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All Issues > Volume 28, Issue 1

<< Tuesday, December 6, 2011 >> St. Nicholas
Isaiah 40:1-11
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Psalm 96:1-3, 10-13 Matthew 18:12-14
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"Speak tenderly to Jerusalem, and proclaim to her that her slavery is at an end." —Isaiah 40:2, our transl.

St. Nicholas is famous not just for giving gifts, but for gift-giving that set people free. His gifts freed three young women from beginning lives of prostitution. What about the gifts you will give this Christmas? Will these gifts set people free, merely distract them from their slavery, or even be one more enslaving factor in their lives? Jesus came and will come this Christmas to "proclaim liberty to captives, recovery of sight to the blind and release to prisoners, to announce a year of favor from the Lord" (Lk 4:18-19). Christ's Christmas coming this year is yet another proclamation of a year of total liberation.

Our Christmas gifts will free people if they lead others to Christ, Who is the Truth that sets us free (Jn 14:6; Jn 8:32, 36). For instance, giving people a Bible, a cross, or prayer can free them. Giving something that you made yourself (e.g. cookies, crafts, poems, or even songs) usually has more power to lead others to freedom in Christ than store-bought items. Giving your time and service to others can be acts of Christian love which free people from depression, fear, confusion, and self-hatred.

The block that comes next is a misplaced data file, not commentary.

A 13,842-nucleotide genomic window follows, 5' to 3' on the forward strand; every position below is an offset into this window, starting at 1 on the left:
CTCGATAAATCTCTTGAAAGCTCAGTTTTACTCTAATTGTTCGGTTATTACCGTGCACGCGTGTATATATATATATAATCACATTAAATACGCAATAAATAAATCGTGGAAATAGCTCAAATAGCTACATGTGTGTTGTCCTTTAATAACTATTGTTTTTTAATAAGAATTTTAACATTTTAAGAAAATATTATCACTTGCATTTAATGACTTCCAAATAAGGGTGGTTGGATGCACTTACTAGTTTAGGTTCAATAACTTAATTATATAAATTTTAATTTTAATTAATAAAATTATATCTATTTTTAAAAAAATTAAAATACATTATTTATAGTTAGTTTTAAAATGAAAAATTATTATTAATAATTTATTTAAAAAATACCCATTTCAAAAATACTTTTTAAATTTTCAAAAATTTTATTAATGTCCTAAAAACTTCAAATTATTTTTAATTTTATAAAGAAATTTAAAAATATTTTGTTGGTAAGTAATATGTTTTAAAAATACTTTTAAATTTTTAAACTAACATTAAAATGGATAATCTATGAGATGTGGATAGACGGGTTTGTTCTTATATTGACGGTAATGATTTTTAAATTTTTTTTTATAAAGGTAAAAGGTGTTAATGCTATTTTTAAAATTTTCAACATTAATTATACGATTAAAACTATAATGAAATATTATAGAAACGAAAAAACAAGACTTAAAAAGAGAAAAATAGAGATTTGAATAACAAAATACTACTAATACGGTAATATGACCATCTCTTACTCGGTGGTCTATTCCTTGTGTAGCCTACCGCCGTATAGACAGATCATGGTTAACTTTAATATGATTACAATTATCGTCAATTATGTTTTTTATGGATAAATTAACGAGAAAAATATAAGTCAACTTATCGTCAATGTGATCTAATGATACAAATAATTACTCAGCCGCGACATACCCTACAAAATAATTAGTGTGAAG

This type of gift-giving is not popular in our materialistic world. We may even be ridiculed for such "old-fashioned," "religious" gift-giving. If so, we will then be able to give even greater gifts such as forgiveness, mercy, and unconditional love. These gifts have the greatest power to free people and lead them to Christ.

Prayer: Father, in Jesus, free me from sin and for evangelization.
Promise: "It is no part of your heavenly Father's plan that a single one of these little ones shall ever come to grief." —Mt 18:14
Praise: St. Nicholas was a saintly monk before God raised him to abbot, archbishop, and saint. He set a standard for giving gifts of generosity and freedom.
Rescript: In accord with the Code of Canon Law, I hereby grant the Nihil Obstat ("Permission to Publish") for One Bread, One Body covering the period from December 1, 2011 through January 31, 2012.
†Most Reverend Joseph R. Binzer, Auxiliary Bishop, Vicar General of the Archdiocese of Cincinnati, July 27, 2011.
The Nihil Obstat ("Permission to Publish") is a declaration that a book or pamphlet is considered to be free of doctrinal or moral error. It is not implied that those who have granted the Nihil Obstat agree with the contents, opinions, or statements expressed.
Volume 28, Issue 1
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